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Electric circuits methodology question

  1. Feb 11, 2017 #1
    1. The problem statement, all variables and given/known data
    upload_2017-2-11_21-8-38.png

    2. Relevant equations
    upload_2017-2-11_21-8-54.png

    3. The attempt at a solution
    My problem lies in when I get equations like:
    upload_2017-2-11_21-10-2.png
    upload_2017-2-11_21-11-6.png

    and if I plug in Vi and its derivative, I get equations like:
    upload_2017-2-11_21-10-42.png

    How do I solve for t in these equations if I have a sine and a cosine term that contain t?
     

    Attached Files:

  2. jcsd
  3. Feb 12, 2017 #2

    NascentOxygen

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    Have you sketched what you think the waveform V3(t) will be looking like after a few seconds has elapsed?
     
  4. Feb 12, 2017 #3

    gneill

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    You're going to want to sketch the waveforms first as suggested by @NascentOxygen since you may want to adjust the input function (such as moving the start time and changing sin to cos) to make the math easier for examining a particular location on the curve. But that should become clear later.

    Regarding your equation issue, there's a trig identity that relates sin, cos, and tan....
     
  5. Feb 12, 2017 #4
    Yes something like this but not precise:
    upload_2017-2-12_9-32-31.png

    SOS. What's that darn identity. I tried setting tan( 2pi t) = -.1 2pi but I get a negative time?
     
  6. Feb 12, 2017 #5

    gneill

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    sin(θ)/cos(θ) = ?
     
  7. Feb 12, 2017 #6
    That's what I did: tan( 2pi t) = -.1 2pi from the equation I got up there( 0.1 (2 pi) cos(2 pi t) + sin( 2 pi t) = 0. But if I were to solve for it I get a negative time.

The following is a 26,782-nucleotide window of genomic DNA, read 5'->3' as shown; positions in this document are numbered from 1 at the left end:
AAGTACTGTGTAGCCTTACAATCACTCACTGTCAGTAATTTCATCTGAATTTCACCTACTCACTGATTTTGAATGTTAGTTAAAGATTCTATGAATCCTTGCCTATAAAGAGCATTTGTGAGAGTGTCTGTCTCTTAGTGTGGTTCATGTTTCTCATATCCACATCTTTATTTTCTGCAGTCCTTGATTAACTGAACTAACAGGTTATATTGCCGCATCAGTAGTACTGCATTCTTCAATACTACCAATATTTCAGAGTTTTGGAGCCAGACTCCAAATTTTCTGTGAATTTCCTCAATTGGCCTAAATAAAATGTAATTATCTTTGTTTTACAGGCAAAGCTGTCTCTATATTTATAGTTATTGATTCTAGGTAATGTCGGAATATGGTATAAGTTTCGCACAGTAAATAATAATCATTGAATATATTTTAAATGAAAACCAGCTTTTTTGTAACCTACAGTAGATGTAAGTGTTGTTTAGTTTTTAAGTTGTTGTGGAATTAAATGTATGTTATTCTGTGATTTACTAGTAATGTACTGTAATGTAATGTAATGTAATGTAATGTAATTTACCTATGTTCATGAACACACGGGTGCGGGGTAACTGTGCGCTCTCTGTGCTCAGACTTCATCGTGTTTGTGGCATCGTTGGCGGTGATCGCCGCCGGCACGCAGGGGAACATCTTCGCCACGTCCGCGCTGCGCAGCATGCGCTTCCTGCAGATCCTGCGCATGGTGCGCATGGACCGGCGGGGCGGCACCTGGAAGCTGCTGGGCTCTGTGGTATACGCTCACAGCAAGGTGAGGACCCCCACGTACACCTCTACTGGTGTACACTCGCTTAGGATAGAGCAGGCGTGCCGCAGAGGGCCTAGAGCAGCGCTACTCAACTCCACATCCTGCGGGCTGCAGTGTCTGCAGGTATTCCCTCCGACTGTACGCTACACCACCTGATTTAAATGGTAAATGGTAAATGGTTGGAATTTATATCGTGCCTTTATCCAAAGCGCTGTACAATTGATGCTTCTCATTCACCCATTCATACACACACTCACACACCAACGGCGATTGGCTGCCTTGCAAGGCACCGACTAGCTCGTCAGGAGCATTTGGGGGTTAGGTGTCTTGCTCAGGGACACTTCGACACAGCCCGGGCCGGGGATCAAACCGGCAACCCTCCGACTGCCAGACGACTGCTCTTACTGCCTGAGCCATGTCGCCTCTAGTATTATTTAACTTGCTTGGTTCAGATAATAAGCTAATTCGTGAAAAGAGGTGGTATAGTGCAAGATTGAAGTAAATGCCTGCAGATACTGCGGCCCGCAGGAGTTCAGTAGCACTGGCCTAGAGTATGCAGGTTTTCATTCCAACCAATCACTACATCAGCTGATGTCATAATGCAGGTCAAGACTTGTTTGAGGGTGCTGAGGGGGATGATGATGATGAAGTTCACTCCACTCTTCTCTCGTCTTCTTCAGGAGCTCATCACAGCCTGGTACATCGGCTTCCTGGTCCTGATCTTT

8. Feb 12, 2017 #7

    gneill

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    How does your math distinguish what part of the curve it applies to? The problem with sine and cosine curves is that many angles satisfy a given function value (many to one functions). That's why I suggested that you might want to shift your input from a sine to a cosine. In that way the first part of the curve to satisfy the required condition is the downward sloping face of the cosine's first quarter cycle.
     
  9. Feb 12, 2017 #8
    If I were to shift the curve, would I be shifting both the d/dt (sine) and sine curves or just one curve? So the input would become
    sin((2 pi t) + pi/2)?

    Also my professor gave me this when I asked him:
    upload_2017-2-12_9-57-9.png
    Somehow he got that from the relationship I wrote down (the one with sine and cosine). Is this somehow derived from shifting?
     
  10. Feb 12, 2017 #9

    gneill

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    upload_2017-2-12_13-8-29.png